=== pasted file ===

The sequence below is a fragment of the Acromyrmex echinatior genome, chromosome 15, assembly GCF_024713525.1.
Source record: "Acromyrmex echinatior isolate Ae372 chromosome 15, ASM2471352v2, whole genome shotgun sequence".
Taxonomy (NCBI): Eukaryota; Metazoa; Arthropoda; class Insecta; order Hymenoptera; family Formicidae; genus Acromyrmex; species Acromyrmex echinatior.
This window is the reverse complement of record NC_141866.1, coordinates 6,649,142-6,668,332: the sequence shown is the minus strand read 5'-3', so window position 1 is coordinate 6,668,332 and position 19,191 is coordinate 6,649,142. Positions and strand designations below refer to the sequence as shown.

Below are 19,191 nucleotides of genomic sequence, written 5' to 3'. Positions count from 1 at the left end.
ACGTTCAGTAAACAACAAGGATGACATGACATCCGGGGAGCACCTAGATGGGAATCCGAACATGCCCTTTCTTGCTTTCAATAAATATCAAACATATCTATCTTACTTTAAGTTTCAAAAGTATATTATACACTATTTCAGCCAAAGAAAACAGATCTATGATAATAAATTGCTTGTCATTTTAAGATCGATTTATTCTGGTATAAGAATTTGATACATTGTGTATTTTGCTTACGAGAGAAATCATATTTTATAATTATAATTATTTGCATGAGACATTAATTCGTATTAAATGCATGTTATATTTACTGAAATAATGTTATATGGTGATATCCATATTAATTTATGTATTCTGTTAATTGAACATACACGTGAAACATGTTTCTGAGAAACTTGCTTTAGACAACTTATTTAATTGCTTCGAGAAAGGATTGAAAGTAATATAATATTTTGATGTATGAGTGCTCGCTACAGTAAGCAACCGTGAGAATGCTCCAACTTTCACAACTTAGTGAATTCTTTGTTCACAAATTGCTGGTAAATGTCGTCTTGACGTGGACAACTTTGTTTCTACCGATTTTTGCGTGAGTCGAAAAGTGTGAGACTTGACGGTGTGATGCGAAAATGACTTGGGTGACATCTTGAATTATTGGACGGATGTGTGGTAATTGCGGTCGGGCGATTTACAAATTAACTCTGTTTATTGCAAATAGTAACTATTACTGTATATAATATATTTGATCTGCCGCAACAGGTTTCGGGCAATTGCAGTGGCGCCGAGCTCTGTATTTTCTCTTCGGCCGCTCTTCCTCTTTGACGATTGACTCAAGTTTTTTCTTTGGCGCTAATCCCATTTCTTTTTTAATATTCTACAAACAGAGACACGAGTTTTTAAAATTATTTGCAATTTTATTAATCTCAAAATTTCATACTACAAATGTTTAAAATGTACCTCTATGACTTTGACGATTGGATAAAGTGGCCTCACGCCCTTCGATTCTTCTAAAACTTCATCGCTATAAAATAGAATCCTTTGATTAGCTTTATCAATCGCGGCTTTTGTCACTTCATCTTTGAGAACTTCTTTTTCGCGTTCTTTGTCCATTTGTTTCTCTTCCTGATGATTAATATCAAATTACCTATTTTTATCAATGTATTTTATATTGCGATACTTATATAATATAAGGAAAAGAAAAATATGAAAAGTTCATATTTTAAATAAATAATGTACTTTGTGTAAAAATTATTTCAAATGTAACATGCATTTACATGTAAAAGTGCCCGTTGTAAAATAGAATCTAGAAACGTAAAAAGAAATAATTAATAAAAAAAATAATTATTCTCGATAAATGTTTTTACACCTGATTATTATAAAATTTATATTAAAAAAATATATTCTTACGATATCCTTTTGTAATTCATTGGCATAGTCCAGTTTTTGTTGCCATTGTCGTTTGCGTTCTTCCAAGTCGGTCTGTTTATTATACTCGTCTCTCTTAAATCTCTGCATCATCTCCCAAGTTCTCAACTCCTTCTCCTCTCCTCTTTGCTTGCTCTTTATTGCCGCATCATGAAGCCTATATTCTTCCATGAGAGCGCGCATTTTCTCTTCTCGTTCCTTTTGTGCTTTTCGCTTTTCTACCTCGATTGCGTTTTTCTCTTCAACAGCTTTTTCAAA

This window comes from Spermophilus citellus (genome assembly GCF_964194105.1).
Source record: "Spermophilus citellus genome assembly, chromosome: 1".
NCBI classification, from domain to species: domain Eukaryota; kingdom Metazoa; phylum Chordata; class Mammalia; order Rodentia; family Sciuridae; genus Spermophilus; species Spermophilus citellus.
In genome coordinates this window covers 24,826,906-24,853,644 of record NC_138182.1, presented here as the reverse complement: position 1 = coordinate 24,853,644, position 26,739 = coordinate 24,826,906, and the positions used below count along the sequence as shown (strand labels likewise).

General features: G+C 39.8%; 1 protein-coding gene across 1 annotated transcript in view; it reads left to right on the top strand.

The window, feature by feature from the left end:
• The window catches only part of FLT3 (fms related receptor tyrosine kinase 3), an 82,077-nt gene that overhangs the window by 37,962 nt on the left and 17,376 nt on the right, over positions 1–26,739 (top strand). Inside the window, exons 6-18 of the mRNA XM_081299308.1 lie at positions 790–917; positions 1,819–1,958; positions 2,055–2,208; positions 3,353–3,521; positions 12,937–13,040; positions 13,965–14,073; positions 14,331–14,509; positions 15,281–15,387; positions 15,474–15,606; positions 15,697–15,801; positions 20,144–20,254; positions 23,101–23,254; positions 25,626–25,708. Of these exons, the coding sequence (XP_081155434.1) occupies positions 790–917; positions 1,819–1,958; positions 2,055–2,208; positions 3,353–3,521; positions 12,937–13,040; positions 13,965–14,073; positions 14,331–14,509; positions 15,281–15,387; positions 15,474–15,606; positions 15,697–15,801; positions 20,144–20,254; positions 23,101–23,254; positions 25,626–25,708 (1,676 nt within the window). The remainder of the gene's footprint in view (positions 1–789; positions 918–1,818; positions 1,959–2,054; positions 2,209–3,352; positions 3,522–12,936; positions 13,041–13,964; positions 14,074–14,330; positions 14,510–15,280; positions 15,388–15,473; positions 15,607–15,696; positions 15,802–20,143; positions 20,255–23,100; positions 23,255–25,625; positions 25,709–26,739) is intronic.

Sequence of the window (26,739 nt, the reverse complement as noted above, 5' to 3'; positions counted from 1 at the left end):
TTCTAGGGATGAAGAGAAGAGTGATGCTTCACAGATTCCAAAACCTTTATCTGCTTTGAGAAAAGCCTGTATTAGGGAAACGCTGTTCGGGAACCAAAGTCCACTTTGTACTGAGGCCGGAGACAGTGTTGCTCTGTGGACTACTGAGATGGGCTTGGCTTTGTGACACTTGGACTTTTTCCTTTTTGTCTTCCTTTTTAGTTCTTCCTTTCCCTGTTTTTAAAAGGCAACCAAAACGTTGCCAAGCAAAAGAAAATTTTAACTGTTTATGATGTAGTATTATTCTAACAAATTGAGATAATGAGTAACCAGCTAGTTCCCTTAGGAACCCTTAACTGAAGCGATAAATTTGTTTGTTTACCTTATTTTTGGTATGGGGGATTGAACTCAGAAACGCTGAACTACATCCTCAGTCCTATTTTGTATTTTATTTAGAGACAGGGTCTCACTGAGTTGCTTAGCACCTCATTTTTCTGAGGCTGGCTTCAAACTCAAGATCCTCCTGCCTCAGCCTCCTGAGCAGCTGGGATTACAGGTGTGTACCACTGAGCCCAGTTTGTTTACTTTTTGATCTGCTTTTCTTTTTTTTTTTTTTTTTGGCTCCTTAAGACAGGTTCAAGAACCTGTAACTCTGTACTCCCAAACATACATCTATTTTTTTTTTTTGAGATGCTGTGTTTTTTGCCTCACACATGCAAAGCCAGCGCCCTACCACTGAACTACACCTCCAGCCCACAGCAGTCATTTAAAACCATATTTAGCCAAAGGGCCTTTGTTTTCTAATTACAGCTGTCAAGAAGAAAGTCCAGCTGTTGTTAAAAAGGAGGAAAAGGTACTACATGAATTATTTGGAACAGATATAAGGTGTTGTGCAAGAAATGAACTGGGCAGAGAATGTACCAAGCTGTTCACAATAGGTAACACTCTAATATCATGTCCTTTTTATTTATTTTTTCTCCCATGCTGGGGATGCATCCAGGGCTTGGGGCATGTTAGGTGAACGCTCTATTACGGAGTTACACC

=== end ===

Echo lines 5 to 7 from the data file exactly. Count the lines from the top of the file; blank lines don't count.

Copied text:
Below are 19,191 nucleotides of genomic sequence, written 5' to 3'. Positions count from 1 at the left end.
ACGTTCAGTAAACAACAAGGATGACATGACATCCGGGGAGCACCTAGATGGGAATCCGAACATGCCCTTTCTTGCTTTCAATAAATATCAAACATATCTATCTTACTTTAAGTTTCAAAAGTATATTATACACTATTTCAGCCAAAGAAAACAGATCTATGATAATAAATTGCTTGTCATTTTAAGATCGATTTATTCTGGTATAAGAATTTGATACATTGTGTATTTTGCTTACGAGAGAAATCATATTTTATAATTATAATTATTTGCATGAGACATTAATTCGTATTAAATGCATGTTATATTTACTGAAATAATGTTATATGGTGATATCCATATTAATTTATGTATTCTGTTAATTGAACATACACGTGAAACATGTTTCTGAGAAACTTGCTTTAGACAACTTATTTAATTGCTTCGAGAAAGGATTGAAAGTAATATAATATTTTGATGTATGAGTGCTCGCTACAGTAAGCAACCGTGAGAATGCTCCAACTTTCACAACTTAGTGAATTCTTTGTTCACAAATTGCTGGTAAATGTCGTCTTGACGTGGACAACTTTGTTTCTACCGATTTTTGCGTGAGTCGAAAAGTGTGAGACTTGACGGTGTGATGCGAAAATGACTTGGGTGACATCTTGAATTATTGGACGGATGTGTGGTAATTGCGGTCGGGCGATTTACAAATTAACTCTGTTTATTGCAAATAGTAACTATTACTGTATATAATATATTTGATCTGCCGCAACAGGTTTCGGGCAATTGCAGTGGCGCCGAGCTCTGTATTTTCTCTTCGGCCGCTCTTCCTCTTTGACGATTGACTCAAGTTTTTTCTTTGGCGCTAATCCCATTTCTTTTTTAATATTCTACAAACAGAGACACGAGTTTTTAAAATTATTTGCAATTTTATTAATCTCAAAATTTCATACTACAAATGTTTAAAATGTACCTCTATGACTTTGACGATTGGATAAAGTGGCCTCACGCCCTTCGATTCTTCTAAAACTTCATCGCTATAAAATAGAATCCTTTGATTAGCTTTATCAATCGCGGCTTTTGTCACTTCATCTTTGAGAACTTCTTTTTCGCGTTCTTTGTCCATTTGTTTCTCTTCCTGATGATTAATATCAAATTACCTATTTTTATCAATGTATTTTATATTGCGATACTTATATAATATAAGGAAAAGAAAAATATGAAAAGTTCATATTTTAAATAAATAATGTACTTTGTGTAAAAATTATTTCAAATGTAACATGCATTTACATGTAAAAGTGCCCGTTGTAAAATAGAATCTAGAAACGTAAAAAGAAATAATTAATAAAAAAAATAATTATTCTCGATAAATGTTTTTACACCTGATTATTATAAAATTTATATTAAAAAAATATATTCTTACGATATCCTTTTGTAATTCATTGGCATAGTCCAGTTTTTGTTGCCATTGTCGTTTGCGTTCTTCCAAGTCGGTCTGTTTATTATACTCGTCTCTCTTAAATCTCTGCATCATCTCCCAAGTTCTCAACTCCTTCTCCTCTCCTCTTTGCTTGCTCTTTATTGCCGCATCATGAAGCCTATATTCTTCCATGAGAGCGCGCATTTTCTCTTCTCGTTCCTTTTGTGCTTTTCGCTTTTCTACCTCGATTGCGTTTTTCTCTTCAACAGCTTTTTCAAA

This window comes from Spermophilus citellus (genome assembly GCF_964194105.1).